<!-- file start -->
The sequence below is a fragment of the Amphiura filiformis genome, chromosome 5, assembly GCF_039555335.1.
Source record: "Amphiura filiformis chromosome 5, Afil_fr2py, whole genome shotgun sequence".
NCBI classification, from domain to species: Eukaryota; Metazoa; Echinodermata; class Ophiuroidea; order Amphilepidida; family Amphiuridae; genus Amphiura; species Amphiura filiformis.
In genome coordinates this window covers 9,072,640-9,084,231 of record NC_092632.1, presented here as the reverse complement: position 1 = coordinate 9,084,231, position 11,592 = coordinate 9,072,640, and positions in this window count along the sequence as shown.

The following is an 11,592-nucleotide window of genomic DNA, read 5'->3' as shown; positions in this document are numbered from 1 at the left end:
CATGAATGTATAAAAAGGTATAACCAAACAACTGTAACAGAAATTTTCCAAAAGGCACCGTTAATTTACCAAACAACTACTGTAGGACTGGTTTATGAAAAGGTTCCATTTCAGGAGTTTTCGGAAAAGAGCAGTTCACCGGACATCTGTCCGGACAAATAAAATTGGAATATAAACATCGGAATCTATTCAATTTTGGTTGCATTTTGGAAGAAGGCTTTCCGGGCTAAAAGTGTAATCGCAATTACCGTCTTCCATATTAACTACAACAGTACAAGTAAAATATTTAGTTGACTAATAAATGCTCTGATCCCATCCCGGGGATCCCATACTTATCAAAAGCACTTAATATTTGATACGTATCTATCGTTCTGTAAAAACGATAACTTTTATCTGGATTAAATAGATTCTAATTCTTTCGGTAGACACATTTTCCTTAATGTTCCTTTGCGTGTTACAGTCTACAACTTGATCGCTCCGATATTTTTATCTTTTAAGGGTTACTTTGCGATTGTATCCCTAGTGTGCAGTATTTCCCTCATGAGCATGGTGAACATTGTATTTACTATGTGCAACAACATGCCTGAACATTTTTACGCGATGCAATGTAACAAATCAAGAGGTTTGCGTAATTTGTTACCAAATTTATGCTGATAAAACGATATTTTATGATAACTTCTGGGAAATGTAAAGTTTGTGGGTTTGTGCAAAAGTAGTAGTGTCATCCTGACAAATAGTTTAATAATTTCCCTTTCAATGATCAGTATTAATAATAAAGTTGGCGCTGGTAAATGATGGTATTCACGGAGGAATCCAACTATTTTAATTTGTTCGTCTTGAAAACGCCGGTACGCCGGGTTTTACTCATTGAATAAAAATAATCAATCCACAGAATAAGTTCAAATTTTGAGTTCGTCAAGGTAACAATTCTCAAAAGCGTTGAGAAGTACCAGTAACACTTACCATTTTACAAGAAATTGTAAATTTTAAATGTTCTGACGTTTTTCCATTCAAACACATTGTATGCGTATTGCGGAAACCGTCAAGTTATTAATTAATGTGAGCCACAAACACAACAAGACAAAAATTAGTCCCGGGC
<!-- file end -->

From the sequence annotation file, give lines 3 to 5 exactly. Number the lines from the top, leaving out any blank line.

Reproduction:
NCBI classification, from domain to species: Eukaryota; Metazoa; Echinodermata; class Ophiuroidea; order Amphilepidida; family Amphiuridae; genus Amphiura; species Amphiura filiformis.
In genome coordinates this window covers 9,072,640-9,084,231 of record NC_092632.1, presented here as the reverse complement: position 1 = coordinate 9,084,231, position 11,592 = coordinate 9,072,640, and positions in this window count along the sequence as shown.

The following is an 11,592-nucleotide window of genomic DNA, read 5'->3' as shown; positions in this document are numbered from 1 at the left end: